Of all of the most totally pointless time-wasting activities I can think of, nothing beats watching my computer's defragmenting program. Now, I am a genius at time-wasting: FreeCell, popping bubble wrap, guitar-noodling, Net surfing--anything rather than tackling the housework and getting on with the next thing I'm supposed to do. I may have the cleanest computer mouse contact points of anyone on the block. But when it comes time to defrag C drive, I start the program, go away while it does the slow, dull parts of the job, and come back towards the end to watch it in mindless fascination.

Was doing this on Friday night and trying to figure out what's the attraction. I know what's so fetching about bubble wrap: it's the combination of sudden micro-explosions and sheer idiot destructiveness. But what's with the defrag addiction? I think I've finally got it taped. It's that the computer clearly knows exactly what it's doing. The defrag program marches steadily through the nether regions of C drive, picking up data, giving it a good shake, folding it up and putting it into place. It's expert tidying.

As someone who is severly tidiness-challenged, I have always had a reverence amounting almost to worship for expert tidying. I once knew a guy who could walk through a room and things would fall into place behind him without any obvious effort on his part. I can spend a couple of hours trying to pick up and put things away without making a dent on the mess. In fact, when I walk through a room, chaos immediately ensues. I exemplify the Second Law of Thermodynamics: I am innately entropic. So I am naturally intrigued by a program that whips through my C drive putting everything into order.

More than that: part of the fascination with defrag is that it knows what it's doing and I haven't got two consecutive clues. There's something about watching (say) an expert glass-blower or a designer laying out a page in Quark: that element of professional mystery. I can see tiny chunks of data being chewed up and spit out into the proper positions, but I have no clues about the process. Sometimes the program roars through screen after screen, rolling on like the grand old Columbia; sometimes it stops and clearly nitpicks for a necessary while. I do not have the slightest idea what it's doing, except that the computer program clearly does know exactly what to do. I trust the program completely, although I don't have the slightest idea how it works.

So: how come I can have so much more confidence in Microsoft's defragmentation program than I have in God?

(Especially given Bill Gates?)

I know that I don't understand the computer. So far as I'm concerned, it's a large, expensive and flexible typewriter, but one that never needs the ribbon changed and that lets me erase and move words around. I know that many tiny people whom I hold very dear live inside this box, and sometimes they speak to me via the screen--and sometimes they even come out of the box and grow into full human stature and we get together in the flesh. I know that my computer has a pocket calculator that I can't mislay, and packs of cards not missing the three of diamonds. But I don't really have two consecutive clues about the box: I know a tiny bit of the lingo, and that's about it.

God, on the other hand, I think I've got taped. I'm willing to make all sorts of incontrovertible statements about God. I'm willing to confine God to my interpretation of the Englished versions of Greek and Hebrew texts, even though I can't read the original languages. I'm willing to select bits and pieces of the Englished versions, put my own personal spin on them, and use them to clobber other people. I'm willing to claim that my interpretation is the only possibly correct interpretation, and I'm prepared to inflict my beliefs on everyone in sight. The only real difference between me and some other Christians is that my mother brought me up to have reasonably good manners.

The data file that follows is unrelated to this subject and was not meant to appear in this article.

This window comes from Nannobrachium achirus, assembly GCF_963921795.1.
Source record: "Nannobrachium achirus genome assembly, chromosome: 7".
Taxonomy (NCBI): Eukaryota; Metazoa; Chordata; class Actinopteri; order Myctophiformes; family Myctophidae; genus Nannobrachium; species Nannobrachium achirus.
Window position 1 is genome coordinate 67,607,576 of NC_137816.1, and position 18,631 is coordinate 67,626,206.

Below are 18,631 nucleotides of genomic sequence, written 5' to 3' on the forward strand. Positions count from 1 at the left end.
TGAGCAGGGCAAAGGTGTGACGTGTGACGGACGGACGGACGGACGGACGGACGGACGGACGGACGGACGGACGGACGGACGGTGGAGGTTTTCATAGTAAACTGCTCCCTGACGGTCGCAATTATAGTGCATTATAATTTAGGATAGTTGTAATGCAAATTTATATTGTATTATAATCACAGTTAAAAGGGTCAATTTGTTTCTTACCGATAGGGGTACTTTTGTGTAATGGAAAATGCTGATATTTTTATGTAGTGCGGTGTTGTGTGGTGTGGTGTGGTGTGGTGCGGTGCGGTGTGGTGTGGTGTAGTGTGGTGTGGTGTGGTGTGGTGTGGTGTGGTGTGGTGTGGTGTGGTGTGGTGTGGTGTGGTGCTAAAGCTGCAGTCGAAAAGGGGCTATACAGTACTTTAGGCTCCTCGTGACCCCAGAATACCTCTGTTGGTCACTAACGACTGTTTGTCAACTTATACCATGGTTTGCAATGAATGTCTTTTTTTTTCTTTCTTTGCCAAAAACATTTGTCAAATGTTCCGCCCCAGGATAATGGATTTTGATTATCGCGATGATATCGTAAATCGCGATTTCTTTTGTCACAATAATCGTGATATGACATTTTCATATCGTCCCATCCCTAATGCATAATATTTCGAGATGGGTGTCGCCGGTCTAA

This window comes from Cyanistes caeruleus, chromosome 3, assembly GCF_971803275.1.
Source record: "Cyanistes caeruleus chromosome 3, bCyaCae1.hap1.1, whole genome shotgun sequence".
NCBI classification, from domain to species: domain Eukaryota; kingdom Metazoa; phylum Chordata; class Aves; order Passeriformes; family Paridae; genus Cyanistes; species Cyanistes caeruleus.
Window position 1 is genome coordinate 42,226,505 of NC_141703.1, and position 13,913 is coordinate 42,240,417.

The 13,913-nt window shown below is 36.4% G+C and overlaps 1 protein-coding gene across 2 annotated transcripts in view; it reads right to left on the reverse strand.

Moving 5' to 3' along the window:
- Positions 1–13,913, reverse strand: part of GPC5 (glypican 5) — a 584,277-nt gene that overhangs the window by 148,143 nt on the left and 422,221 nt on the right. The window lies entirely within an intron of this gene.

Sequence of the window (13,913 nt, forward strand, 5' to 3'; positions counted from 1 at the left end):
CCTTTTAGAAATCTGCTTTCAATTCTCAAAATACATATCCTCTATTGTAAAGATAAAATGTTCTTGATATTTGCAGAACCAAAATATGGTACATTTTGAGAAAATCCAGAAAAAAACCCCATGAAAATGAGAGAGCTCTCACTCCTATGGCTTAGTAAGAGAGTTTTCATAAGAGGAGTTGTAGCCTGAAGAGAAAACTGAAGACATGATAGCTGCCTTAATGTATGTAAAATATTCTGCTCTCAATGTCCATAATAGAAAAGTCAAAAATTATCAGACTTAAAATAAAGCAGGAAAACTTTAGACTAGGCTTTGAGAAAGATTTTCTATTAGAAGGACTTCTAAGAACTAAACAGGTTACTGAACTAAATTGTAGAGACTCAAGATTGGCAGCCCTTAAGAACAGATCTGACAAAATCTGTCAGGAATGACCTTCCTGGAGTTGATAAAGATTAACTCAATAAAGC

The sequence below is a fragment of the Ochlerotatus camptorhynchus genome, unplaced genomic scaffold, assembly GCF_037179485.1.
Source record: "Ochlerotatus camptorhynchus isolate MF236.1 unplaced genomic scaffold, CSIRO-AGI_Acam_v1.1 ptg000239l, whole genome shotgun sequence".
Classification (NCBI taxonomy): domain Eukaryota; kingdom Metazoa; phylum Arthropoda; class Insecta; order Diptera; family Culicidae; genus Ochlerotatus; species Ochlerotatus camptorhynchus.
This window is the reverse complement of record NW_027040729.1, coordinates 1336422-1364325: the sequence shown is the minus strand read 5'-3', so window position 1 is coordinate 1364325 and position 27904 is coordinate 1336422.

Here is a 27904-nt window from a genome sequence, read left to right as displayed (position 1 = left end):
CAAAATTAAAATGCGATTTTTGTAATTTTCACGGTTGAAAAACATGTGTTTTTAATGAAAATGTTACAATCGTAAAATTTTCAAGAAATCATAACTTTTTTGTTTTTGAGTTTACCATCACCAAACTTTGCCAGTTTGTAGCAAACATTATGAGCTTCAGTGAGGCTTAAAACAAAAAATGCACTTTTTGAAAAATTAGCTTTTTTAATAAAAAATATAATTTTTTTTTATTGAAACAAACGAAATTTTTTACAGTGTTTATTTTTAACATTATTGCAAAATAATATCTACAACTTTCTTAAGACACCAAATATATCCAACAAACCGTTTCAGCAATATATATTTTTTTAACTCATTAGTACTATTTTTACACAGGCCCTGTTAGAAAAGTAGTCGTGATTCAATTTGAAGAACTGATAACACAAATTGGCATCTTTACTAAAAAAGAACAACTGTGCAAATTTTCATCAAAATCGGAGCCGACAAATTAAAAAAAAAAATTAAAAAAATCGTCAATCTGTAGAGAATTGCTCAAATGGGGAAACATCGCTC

I know that my computer is finite, limited, fallible: it crashes sometimes, seizing up or giving me fatal error messages. I know that it's vulnerable; if I'm not very careful, malicious finks could infect it with worms and viruses. I know that it's far from the latest and greatest system. I know that it's really only a metal box with assorted technical gubbins that I'm clueless about. And yet I can understand that I don't really understand it, while God--who is so far beyond my understanding that I can't even imagine the gap--is someone I can impose my own image on. I know that I feel I can depend on my computer--when I shouldn't--but not that I can depend on God.

Oh. Problem, here. Big problem.

Maybe it's because I can see the defrag program working; I can watch each tiny data-cluster being worked over and put in place, while God's operations in my life are only clear when I'm looking back, not while I'm in the middle of them. Maybe it's because the computer does simple cause-and-effect stuff (i.e., what I tell it to do, not always what I want it to do), while God's causes-and-effects tend to be so long-term and large-scale that I just can't see them, any more than a flea can grasp the whole of a cat's back. Maybe because comfortable ignorance is so much less threatening than real big Mystery.

I know only that there are areas in which I feel comfortable with being an ignoramous, and the defrag operation is one such; and there are areas in which I feel compelled to be a know-it-all, and Godtalk is one of those, and that the latter is a problem that I have to learn to manage better. Moreover, even when I may be right, the way in which I'm right may be wrong. Above all, it does me no good to be right-er than anyone about God when my own faith is so limited and so imperfect.

"Oh God I believe: please help my unbelief."

Copyright © 2001 Molly Wolf. Originally published Sat, 10 Nov 2001
[Sabbath Blessings contents page] [Saint Sam's home page] [Comments to web page maintainers]